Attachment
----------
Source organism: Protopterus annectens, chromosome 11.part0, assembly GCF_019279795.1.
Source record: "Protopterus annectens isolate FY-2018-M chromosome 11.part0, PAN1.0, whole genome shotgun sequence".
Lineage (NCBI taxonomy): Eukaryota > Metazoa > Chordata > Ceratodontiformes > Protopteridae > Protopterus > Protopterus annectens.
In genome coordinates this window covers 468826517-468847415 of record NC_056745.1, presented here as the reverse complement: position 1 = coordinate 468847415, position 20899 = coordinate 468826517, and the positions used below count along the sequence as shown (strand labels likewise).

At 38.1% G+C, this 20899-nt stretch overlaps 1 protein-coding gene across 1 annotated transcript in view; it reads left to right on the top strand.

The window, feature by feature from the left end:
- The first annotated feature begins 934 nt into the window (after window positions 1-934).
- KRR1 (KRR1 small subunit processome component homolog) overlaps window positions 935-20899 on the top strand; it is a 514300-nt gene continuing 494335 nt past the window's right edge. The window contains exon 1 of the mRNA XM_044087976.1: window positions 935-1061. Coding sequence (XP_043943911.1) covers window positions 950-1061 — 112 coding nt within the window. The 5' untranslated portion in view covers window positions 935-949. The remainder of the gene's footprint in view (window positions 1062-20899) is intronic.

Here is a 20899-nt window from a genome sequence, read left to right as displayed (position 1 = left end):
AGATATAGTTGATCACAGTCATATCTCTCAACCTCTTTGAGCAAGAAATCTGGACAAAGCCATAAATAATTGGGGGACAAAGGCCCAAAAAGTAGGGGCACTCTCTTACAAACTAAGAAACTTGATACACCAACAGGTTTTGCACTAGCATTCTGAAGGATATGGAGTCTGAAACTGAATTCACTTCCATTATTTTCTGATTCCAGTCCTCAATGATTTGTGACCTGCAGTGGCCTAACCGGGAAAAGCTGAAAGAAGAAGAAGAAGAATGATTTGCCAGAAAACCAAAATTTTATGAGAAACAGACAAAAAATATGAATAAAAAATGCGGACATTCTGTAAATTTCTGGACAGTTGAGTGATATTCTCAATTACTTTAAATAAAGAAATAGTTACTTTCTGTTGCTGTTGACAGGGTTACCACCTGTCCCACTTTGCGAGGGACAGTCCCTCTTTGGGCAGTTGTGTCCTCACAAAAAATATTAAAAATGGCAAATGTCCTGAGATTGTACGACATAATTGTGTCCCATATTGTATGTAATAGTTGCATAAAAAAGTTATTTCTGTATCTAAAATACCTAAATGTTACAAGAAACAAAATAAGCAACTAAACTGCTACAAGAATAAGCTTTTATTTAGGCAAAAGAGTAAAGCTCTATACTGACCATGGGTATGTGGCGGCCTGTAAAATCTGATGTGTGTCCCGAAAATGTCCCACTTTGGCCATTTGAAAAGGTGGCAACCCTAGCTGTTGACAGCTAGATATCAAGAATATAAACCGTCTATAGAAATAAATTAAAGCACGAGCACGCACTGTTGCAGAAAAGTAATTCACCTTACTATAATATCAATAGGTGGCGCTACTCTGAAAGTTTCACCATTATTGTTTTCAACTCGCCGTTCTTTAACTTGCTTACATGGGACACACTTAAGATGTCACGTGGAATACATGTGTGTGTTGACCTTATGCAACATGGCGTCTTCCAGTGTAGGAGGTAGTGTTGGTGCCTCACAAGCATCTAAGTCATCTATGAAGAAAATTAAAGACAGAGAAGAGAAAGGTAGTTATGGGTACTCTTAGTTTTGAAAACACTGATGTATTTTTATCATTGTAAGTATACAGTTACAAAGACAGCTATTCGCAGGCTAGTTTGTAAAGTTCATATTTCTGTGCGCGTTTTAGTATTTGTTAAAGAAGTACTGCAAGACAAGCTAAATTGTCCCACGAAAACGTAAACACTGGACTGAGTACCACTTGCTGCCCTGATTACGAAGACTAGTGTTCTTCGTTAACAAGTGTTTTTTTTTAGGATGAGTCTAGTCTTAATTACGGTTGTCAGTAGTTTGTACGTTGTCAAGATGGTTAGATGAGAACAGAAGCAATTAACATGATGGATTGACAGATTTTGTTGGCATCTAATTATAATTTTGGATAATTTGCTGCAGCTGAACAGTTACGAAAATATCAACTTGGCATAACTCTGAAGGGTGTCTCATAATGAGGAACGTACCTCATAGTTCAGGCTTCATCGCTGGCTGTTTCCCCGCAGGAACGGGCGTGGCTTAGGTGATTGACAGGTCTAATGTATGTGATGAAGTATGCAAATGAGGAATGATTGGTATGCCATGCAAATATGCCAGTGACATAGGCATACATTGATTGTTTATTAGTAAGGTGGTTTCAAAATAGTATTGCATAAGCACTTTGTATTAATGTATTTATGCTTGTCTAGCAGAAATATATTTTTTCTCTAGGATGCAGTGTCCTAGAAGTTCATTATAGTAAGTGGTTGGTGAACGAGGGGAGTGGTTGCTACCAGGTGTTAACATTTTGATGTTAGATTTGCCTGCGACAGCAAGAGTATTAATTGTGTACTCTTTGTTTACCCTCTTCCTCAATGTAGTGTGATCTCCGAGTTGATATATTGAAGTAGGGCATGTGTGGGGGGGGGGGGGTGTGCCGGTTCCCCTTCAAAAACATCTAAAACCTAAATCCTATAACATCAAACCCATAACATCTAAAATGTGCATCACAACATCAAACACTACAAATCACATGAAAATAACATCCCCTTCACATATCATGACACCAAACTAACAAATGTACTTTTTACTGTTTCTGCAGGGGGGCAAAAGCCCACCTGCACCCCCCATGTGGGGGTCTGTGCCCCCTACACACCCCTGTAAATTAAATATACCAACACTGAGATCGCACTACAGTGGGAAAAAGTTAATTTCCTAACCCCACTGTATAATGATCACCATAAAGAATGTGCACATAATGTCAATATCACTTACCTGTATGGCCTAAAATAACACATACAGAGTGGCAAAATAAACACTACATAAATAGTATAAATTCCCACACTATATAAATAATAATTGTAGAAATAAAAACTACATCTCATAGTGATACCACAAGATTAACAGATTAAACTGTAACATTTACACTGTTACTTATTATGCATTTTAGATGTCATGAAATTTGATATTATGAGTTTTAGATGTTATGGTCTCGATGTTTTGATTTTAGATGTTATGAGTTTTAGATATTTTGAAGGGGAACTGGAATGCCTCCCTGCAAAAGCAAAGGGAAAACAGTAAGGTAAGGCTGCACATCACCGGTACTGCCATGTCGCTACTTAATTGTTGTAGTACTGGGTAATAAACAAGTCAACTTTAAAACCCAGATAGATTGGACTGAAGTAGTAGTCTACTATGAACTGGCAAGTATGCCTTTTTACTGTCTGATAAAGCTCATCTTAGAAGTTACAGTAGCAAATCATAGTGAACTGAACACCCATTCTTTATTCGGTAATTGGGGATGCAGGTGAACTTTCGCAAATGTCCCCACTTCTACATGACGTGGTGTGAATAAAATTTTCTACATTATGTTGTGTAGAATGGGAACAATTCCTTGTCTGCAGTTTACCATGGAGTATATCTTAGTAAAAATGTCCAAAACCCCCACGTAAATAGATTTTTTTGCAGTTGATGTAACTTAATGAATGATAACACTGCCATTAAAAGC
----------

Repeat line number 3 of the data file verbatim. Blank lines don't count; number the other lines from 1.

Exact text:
Lineage (NCBI taxonomy): Eukaryota > Metazoa > Chordata > Ceratodontiformes > Protopteridae > Protopterus > Protopterus annectens.